Jeff Bridgman Antique Flags
Sold Flags


Available: Sold
Frame Size (H x L): 11.75" x 16.25"
Flag Size (H x L): 6" x 11.5"
Confederate Bible flag in the first national format (a.k.a., Stars & Bars), made of silk and entirely hand-sewn. On this example, 7 stars are stitched to an interesting blue canton that is vertically-oriented instead of horizontal. This is pieced in two sections and there is a length of blue cord (silk floss) bound along the hoist.

7 states seceded from the Union in the initial wave, between December 20th, 1860 and February 2nd, 1861. The Provisional Constitution of the Confederate States of America was adopted on February 7th of that year and the Stars & Bars was selected as the first of three different national designs on March 4th, a day that coincided with Abraham Lincoln's inauguration. The original configuration had 7 stars to represent the 7 Confederate States. This was employed until the secession of more states. As with the Stars & Stripes, the Stars & Bars received a star for each new state, but the periods between each addition were very brief. Virginia voted in favor of secession on April 17th, 1861 and the ordinance was ratified by the State Legislature on May 23rd. The star count would have been increased by flag-makers to 8 at some point during this window.

Bible flags were made for a soldier by a loved one, to be presented as a token of pride and affection when he went away to war. They received this name because they were typically carried in a Bible, both because this was the safest place that a soldier might keep a flat, treasured object of this sort on his person, with limited places to do so, and because they sometimes doubled as a bookmark.

Bible flags were most often constructed of ladies’ dress silk or dress ribbon. A woman might use new fabric, but if the maker was a girlfriend, fiancée, or wife, as opposed to a mother or sister, then she might use fabric clipped from her own dress a way to romatically personalize the gift. Bible flags are found in all shapes and sizes, and with every star configuration imaginable, but many are small enough to fit in a small Bible.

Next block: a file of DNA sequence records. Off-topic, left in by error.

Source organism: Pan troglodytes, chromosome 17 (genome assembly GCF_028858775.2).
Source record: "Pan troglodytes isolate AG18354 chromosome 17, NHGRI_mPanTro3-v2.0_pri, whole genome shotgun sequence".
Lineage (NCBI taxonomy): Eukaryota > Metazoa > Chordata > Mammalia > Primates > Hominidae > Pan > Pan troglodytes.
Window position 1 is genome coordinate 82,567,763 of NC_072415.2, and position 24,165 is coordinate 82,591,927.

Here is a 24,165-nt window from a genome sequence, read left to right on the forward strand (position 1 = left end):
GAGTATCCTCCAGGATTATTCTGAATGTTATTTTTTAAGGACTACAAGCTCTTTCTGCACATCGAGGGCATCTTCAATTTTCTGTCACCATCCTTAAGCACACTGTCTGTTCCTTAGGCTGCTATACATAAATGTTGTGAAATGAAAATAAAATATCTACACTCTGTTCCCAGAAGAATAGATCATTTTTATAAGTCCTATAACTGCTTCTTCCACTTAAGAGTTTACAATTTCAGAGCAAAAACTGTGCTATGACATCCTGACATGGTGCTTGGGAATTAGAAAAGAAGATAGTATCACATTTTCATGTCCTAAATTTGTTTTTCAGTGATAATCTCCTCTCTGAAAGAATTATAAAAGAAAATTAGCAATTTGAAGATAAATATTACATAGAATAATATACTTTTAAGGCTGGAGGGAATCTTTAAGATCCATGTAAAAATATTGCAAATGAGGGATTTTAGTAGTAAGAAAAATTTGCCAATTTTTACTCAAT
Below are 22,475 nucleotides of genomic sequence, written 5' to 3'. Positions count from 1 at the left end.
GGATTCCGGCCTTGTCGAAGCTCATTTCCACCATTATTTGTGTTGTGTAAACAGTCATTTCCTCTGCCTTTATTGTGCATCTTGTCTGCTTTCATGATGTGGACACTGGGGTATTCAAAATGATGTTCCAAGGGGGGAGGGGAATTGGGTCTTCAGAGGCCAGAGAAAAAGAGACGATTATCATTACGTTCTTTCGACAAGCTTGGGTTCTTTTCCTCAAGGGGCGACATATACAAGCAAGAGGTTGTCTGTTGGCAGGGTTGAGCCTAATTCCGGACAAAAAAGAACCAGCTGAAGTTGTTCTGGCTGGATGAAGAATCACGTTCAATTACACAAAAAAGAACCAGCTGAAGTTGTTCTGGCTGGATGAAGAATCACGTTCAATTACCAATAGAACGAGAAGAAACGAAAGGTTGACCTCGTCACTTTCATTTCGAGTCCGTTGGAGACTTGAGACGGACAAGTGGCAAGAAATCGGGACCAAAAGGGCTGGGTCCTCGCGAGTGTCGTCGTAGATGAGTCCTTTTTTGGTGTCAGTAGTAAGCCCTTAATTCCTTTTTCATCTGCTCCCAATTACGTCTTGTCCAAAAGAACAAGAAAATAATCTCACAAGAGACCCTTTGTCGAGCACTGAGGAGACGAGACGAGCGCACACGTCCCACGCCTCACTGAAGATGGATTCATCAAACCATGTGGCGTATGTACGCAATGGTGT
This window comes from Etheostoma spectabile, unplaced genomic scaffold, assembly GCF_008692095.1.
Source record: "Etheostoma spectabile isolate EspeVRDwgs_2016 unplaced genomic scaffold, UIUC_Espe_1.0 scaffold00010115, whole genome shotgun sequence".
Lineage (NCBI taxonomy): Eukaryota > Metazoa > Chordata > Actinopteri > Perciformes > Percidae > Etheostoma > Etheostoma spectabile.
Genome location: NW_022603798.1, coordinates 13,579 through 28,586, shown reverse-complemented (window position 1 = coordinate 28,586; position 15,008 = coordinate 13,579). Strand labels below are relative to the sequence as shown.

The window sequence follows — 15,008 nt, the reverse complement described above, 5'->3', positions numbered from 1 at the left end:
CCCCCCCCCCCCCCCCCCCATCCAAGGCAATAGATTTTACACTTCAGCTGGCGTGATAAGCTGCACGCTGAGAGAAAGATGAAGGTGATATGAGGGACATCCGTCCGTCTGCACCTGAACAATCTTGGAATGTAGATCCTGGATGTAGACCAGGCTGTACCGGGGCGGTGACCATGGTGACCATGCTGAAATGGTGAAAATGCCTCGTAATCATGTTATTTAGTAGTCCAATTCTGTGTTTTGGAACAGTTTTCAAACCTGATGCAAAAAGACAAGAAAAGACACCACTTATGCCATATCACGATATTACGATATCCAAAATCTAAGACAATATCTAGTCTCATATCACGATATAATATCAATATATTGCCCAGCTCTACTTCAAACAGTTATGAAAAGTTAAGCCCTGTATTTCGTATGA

This particular flag is rather large, which makes it scarcer than many of its counterparts. Larger examples were more likely waved first by the maker, during whatever local ceremonies or processions took place, then presented to the departing husband, brother, son, fiancée, etc.. These would have been folded to be stowed more easily.

This particular flag was handed down through the family of James H. Cook, a member of Morgan's Raiders, one of the most memorable Confederate mounted units. Morgan's Raiders was an outgrowth of several Kentucky Cavalry regiments, principally the 2nd Kentucky, which was raised by Confederate General John Hunt Morgan in 1862, fought at Shiloh, then struck out on an unsanctioned raid, against orders, into Ohio and Indiana. This group of guerillas struck terror wherever they went and became famous for it, taking hundreds of prisoners, but in the end were defeated and the sum of their accomplishments is thought to have done little for the Confederate cause. Brother-in-law of Confederate General A.P. Hill, Morgan is no less remembered, but unlike Hill, lost his credibility among the Confederate staff. He was captured Salineville, Ohio, the northernmost point ever reached by uniformed Confederates. He escaped from a Union prison, but never regained his former stature and was subsequently killed at Greenville, Tennessee. In spite of his downfall, he is remembered today over most all other Confederate officers and is pictured prominently on the only known style of Civil War period, patriotic Confederate kerchief. This features Confederate President Jefferson Davis, accompanied by Morgan, Robert E. Lee, Stonewall Jackson, Joe Johnston, and P.G.T. Beauregard.